She also allowed 100,470.58 Shekels for filing corrected statements of case, 150,000 Shekels as reasonable for the submission of evidence and 7000 Shekels for the charges for requesting costs. The total costs allowed were thus  281,651 Shekels, to be paid within 30 days, or interest would be accrued.

Costs for Trademark Opposition

July 14, 2014

visco gel 1visco gel 2

Aminach LTD filed Israel trademark application No. 233949 Visco-gel for Mattresses, beds, sofa beds, armchairs and furniture for bedrooms; all included in Class 20.

The Health Center D. A. LTD. opposed the mark. On 12 January 2014, the opposition was refused and the trademark was registered.

Aminach now filed a costs request for 81,391 Shekels. This included 78,739,45 shekels  for 52.7 hours work of lead counsel, 3.6 hours work of a junior lawyer, and 1.93 hours work of a trainee.  The difference of 2652 Shekels covered courier expenses, printing costs, fax costs and recording the hearing.

The Health Center D. A. LTD. considered the costs charged as exorbitant and referred to the minimum recommended fee established by the Israel Bar for oppositions, which, in 2014 stood at 1859 Shekels, which is rather less.

The Health Center D. A. LTD. also noted that there was no contract provided that set out a fee scale or tax invoices showing that the fees were indeed paid. Finally, the respondent also noted that costs were awarded in the original decision and there was no justification to charge this twice.


The Commissioner reiterated that an applicant who overcomes an opposition is entitled to payment of legal costs. He did not consider that the amount of time spent was unreasonable for the amount of work done, nor did he consider that there was a difference between pro forma invoices and actual tax invoices.

The Commissioner did not find the minimum charges established by the Israel Bar were binding on attorneys, nor on the Patent Office when deciding fair costs.

Since costs of 7000 Shekels were awarded for a specific action in the original decision, the costs of 13,480 Shekels that were calculated for the same action at this stage was considered as double billing.  Furthermore, costs of 1440 Shekels for postponing the hearing were considered unnecessary since the opposer didn’t have a problem with this, so this fee was canceled.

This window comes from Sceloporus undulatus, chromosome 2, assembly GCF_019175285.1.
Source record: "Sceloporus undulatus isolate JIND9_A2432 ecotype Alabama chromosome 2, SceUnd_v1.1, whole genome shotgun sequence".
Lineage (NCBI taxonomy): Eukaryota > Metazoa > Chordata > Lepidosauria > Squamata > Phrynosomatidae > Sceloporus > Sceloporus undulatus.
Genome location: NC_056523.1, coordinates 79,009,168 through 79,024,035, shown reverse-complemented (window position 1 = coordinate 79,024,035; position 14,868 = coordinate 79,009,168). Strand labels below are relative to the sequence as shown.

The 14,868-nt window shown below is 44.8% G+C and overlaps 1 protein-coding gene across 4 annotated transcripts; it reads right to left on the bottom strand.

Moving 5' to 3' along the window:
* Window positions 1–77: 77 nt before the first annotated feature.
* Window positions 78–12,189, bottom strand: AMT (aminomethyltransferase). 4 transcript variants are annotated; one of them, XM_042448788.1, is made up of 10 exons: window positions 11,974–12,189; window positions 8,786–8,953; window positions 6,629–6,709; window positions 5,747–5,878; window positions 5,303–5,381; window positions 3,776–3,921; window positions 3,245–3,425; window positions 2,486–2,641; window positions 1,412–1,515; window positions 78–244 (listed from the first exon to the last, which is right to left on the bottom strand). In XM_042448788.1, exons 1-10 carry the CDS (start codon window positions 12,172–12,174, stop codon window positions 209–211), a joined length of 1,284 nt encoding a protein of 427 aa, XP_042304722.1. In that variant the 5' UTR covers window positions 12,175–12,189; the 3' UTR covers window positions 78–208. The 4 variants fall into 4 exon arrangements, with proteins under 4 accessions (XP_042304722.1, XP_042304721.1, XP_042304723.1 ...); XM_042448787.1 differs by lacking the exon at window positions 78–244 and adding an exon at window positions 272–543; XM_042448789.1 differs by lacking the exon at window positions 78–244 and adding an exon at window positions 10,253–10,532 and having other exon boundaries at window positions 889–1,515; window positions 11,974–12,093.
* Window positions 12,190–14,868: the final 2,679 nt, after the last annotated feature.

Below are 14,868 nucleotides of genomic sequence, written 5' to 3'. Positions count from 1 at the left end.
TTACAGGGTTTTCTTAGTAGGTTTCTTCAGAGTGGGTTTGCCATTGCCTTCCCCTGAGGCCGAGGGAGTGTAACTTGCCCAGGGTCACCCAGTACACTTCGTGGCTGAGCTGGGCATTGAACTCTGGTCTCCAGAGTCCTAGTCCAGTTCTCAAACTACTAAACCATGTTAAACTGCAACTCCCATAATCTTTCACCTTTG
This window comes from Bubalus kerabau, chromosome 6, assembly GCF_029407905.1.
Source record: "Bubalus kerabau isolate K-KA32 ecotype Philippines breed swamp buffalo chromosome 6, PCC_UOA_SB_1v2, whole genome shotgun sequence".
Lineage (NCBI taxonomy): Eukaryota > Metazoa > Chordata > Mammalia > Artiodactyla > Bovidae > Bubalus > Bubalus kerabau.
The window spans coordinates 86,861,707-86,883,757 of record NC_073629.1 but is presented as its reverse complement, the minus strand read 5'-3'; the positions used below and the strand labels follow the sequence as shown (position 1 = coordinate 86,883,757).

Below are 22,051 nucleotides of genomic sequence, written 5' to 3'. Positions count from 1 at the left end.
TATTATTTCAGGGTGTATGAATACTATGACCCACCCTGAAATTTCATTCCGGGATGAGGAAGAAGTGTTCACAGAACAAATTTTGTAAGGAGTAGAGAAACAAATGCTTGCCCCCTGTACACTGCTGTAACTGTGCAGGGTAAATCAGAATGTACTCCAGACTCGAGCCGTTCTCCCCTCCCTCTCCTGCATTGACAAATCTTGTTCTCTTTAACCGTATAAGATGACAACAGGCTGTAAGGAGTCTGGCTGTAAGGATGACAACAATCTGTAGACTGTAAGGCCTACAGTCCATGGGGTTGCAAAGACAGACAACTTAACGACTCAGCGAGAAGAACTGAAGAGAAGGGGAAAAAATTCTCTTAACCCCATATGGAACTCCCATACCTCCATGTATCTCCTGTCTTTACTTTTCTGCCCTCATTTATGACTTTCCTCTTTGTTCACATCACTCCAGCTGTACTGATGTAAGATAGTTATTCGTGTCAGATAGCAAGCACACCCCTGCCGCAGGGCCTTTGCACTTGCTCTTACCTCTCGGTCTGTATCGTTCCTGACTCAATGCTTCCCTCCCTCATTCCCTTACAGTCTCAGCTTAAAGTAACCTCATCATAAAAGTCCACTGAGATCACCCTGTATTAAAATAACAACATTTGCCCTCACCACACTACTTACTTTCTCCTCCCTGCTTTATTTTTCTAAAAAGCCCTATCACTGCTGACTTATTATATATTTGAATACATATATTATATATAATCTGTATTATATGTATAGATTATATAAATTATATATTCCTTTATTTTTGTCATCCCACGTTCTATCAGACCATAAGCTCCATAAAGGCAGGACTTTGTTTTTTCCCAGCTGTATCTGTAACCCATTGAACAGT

The Commissioner ruled that the remainder of 66, 400 Shekels (nearly $20,000) should be settled within 30 days, or the sum would be index linked and would accumulate interest.


The term visco-gel relates to material properties and is descriptive. I don’t believe that mark should have been allowed. The costs are high, but not unreasonably so.

Opposition Withdrawn, But Commissioner Continues Anyway

July 14, 2014

spraying device

Israel Patent 204070 to Reckit and Colman titled “SPRAYING DEVICE AND METHOD OF USING SAME” relates to a spray apparatus with a safety feature to check that it is not refilled by a third party. It was allowed, and published for opposition purposes on 28 February 2013. On 28 May 2013, Sano Bromium Factory LTD.  filed an opposition, claiming that all the claims were non-patentable due to novelty or obviousness considerations in light of WO 2005/113420 and WO 2005/009325. Furthermore, Sano-Bromium argued that the claims were poorly worded and unclear and lacked support from the specification.

Sano-Bromium subsequently withdrew their opposition on 24 December 2013, and the opposition file was closed. However, under Section 34 of the Patent Law, the Deputy Commissioner put herself in the shoes of the opposer and compared the claims with the two citations and reasoned that they were, indeed, unpatentable.

The Deputy Commissioner published a closely argued comparison between the claims and the two citations and provisionally refused the patent, giving the applicant 30 days to respond.


The purpose of Section 34 is to prevent patents issuing when they shouldn’t. The Deputy Commissioner is correct to analyze the grounds for opposition on their merits and to consider whether the opposition should continue even if the opposer loses interest.